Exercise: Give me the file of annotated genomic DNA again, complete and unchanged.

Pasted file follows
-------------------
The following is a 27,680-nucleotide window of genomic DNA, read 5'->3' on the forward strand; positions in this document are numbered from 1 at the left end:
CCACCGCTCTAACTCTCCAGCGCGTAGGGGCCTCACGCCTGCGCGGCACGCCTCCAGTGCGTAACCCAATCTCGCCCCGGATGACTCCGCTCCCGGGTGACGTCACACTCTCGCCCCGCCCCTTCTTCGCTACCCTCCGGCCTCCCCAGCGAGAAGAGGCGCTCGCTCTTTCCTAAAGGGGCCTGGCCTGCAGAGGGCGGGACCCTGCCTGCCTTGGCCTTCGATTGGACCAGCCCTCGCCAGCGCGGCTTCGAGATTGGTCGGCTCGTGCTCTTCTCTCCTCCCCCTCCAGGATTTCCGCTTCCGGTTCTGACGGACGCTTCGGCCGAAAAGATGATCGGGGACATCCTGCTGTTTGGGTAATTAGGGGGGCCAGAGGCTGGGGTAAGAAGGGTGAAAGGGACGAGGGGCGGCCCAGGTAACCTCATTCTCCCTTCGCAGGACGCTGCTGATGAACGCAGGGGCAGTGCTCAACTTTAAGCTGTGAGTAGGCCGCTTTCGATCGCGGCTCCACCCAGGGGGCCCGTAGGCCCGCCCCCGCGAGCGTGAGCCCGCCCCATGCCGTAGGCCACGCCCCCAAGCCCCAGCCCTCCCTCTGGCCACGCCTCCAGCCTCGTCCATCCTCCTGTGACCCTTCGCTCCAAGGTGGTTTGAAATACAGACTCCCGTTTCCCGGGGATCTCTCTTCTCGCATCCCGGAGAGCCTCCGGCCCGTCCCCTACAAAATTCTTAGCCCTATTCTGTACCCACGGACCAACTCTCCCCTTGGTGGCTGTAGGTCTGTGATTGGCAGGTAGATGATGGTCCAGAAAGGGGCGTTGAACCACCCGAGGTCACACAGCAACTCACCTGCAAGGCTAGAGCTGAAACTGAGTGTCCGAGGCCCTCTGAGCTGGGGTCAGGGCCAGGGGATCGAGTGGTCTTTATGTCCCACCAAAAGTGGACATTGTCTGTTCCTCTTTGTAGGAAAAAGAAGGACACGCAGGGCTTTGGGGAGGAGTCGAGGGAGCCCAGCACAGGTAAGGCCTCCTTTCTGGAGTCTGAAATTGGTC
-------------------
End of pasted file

The following is a 27,680-nucleotide window of genomic DNA, read 5'->3' on the forward strand; positions in this document are numbered from 1 at the left end:
CCACCGCTCTAACTCTCCAGCGCGTAGGGGCCTCACGCCTGCGCGGCACGCCTCCAGTGCGTAACCCAATCTCGCCCCGGATGACTCCGCTCCCGGGTGACGTCACACTCTCGCCCCGCCCCTTCTTCGCTACCCTCCGGCCTCCCCAGCGAGAAGAGGCGCTCGCTCTTTCCTAAAGGGGCCTGGCCTGCAGAGGGCGGGACCCTGCCTGCCTTGGCCTTCGATTGGACCAGCCCTCGCCAGCGCGGCTTCGAGATTGGTCGGCTCGTGCTCTTCTCTCCTCCCCCTCCAGGATTTCCGCTTCCGGTTCTGACGGACGCTTCGGCCGAAAAGATGATCGGGGACATCCTGCTGTTTGGGTAATTAGGGGGGCCAGAGGCTGGGGTAAGAAGGGTGAAAGGGACGAGGGGCGGCCCAGGTAACCTCATTCTCCCTTCGCAGGACGCTGCTGATGAACGCAGGGGCAGTGCTCAACTTTAAGCTGTGAGTAGGCCGCTTTCGATCGCGGCTCCACCCAGGGGGCCCGTAGGCCCGCCCCCGCGAGCGTGAGCCCGCCCCATGCCGTAGGCCACGCCCCCAAGCCCCAGCCCTCCCTCTGGCCACGCCTCCAGCCTCGTCCATCCTCCTGTGACCCTTCGCTCCAAGGTGGTTTGAAATACAGACTCCCGTTTCCCGGGGATCTCTCTTCTCGCATCCCGGAGAGCCTCCGGCCCGTCCCCTACAAAATTCTTAGCCCTATTCTGTACCCACGGACCAACTCTCCCCTTGGTGGCTGTAGGTCTGTGATTGGCAGGTAGATGATGGTCCAGAAAGGGGCGTTGAACCACCCGAGGTCACACAGCAACTCACCTGCAAGGCTAGAGCTGAAACTGAGTGTCCGAGGCCCTCTGAGCTGGGGTCAGGGCCAGGGGATCGAGTGGTCTTTATGTCCCACCAAAAGTGGACATTGTCTGTTCCTCTTTGTAGGAAAAAGAAGGACACGCAGGGCTTTGGGGAGGAGTCGAGGGAGCCCAGCACAGGTAAGGCCTCCTTTCTGGAGTCTGAAATTGGTC